THE young brigade are more than making their mark on GP racing this year as PETER COSTER observes:
WHEN Charles Leclerc stepped from his Ferrari after his first victory in F1, he briefly touched a name painted discreetly on the side of his car.
“Anthoine Hubert” and Leclerc were friends and lifelong rivals. In their case, lifelong meant their time racing karts as children and their teenage years in the junior formulas. Leclerc is 21 and Hubert was 22.
Leclerc made the transition to F1 this year and Hubert was likely to join the F1 elite, perhaps next season.
He was GP3 champion last year and was killed in a GP2 crash the day before the Belgian Grand Prix at the Spa-Francorchamps circuit on Sunday.
F1 is suddenly populated with very young drivers. Like Leclerc, the brilliant and aggressive Max Verstappen is 21. Alexander Albon, who was fifth at Spa after starting at the rear of the grid because of engine penalties and joins Verstappen at Red Bull, is 23.
Pierre Gasly, whose seat at Red Bull has been taken by Albon in a swap with junior team Toro Rosso, is 23.
George Russell, who has out-qualified teammate Robert Kubica at Williams in every race this year and is the reigning GP2 champion is 21, looks 14.
Orlando Norris at McLaren is 19, looks 12. They look as if they would rather lick ice creams than drink victory champagne.
Carlos Sainz Jr, whose father is former world rally champion Carlos Sainz, is getting on a bit at 25.
All these young chargers are former or current junior formula champions and the very fresh faces of F1.
Esteban Ocon, who is to replace Nico Hulkenberg alongside Daniel Ricciardo at Renault, is 22. Hulkenberg is 32.
Kimi Raikkonen, who drove across Verstappen at the first corner at Spa, turns 40 next month. The “Kimster” went to Alfa Romeo after losing his Ferrari seat to Leclerc.
The difference between these young guns and the older guard of F1 was never more evident than in Leclerc’s win at Spa.
He finished more than 26 seconds ahead of teammate Sebastian Vettel.
Vettel is 32 and has not won since last year. This season has seen him make mistakes that have given Leclerc a chance at winning, only to be given team orders to back off.
On Sunday, the order was reversed. It was a surprise manoeuvre the four-times world champion later presented as “serving the team”.
Vettel was called into the pits early in the race when Ferrari team boss Mattia Binotto saw he was falling behind.
A change of tyres did little to help and the German driver pulled aside for Leclerc on lap 27. Vettel said he was able to “hold up” Lewis Hamilton to give Leclerc a “buffer” from Hamilton in his Mercedes.
But Binotto said Leclerc would have “overtaken him at some stage”.
So much for Vettel saying he took one for the team.
Leclerc started on pole and was in control of the race although the 34-year-old Hamilton, who had an unexpected crash into the barriers in practice and had his car rebuilt, finished less than a second behind the Monegasque driver.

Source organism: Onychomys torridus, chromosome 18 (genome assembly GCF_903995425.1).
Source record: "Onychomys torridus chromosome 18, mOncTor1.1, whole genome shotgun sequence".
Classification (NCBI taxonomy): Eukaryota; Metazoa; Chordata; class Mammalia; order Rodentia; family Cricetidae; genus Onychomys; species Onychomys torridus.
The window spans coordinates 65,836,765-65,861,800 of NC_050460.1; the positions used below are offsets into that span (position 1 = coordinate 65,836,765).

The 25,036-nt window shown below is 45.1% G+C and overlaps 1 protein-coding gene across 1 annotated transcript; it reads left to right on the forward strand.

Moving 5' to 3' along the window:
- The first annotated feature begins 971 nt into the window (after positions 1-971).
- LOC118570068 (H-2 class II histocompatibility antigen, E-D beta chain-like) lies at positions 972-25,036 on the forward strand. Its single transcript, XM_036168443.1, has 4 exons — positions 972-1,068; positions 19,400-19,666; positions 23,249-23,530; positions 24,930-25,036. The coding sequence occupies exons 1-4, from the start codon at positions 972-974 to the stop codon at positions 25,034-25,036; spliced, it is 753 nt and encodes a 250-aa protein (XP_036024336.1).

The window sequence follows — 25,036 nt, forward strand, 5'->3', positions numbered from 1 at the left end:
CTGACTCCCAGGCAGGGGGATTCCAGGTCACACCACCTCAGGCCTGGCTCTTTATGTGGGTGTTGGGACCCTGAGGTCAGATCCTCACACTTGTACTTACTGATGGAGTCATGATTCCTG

What of Daniel Ricciardo, who has turned 30 and finds himself alongside the 22-year-old Esteban Ocon now that “The Hulk” is out of a job?
Hulkenberg has the unenviable record of the most starts in F1 without a podium finish, some 169 races.
Ocon, who was test driver for Mercedes, has left for a seat at Renault, which is struggling for pace, whereas Red Bull with Honda engines has proved a match for Mercedes and Ferrari; mostly because of the superb driving of Max Verstappen, who won in Austria and Germany this year.
Ricciardo has moved from one of the top teams into a Renault team struggling to find its way.
He was passed at Spa by Alex Albon in a move that showed the raw aggression of younger drivers.
“You’ve got to get up early in the morning to pass Ricciardo around the outside,” commented Martin Brundle as Albon ranged up late in the race.
The Thai driver had obviously got up very early that morning and pulled off the pass, as he did by taking to the grass to go around Racing Point’s Sergio Perez on the last lap.
Ricciardo is contracted to Renault for next season and can only hope the French team is able to give him the same sort of success as when he won three races in his first year with Red Bull after replacing Mark Webber.
The move to Renault was as much about Max Verstappen as it was about the reported $20 million a year Ricciardo is being paid.
This puts him third on the money list behind Vettel on $50 million a year and five-times world champion Hamilton on more than $60 million.
If Vettel were to retire at the end of this season, Ricciardo may find Ferrari willing to buy out his Renault contract to put him alongside Leclerc.
Former F1 supremo Bernie Ecclestone believes Vettel is close to retiring from F1.
But Ricciardo would find himself in the same position as he was at Red Bull, where principal Christian Horner said the team was being built around Verstappen.
Ferrari would see the Scuderia’s future being built around Leclerc.
Whatever happens, young blood is the winner as Formula One undergoes generational change. It has come mid-season instead of the end of the year.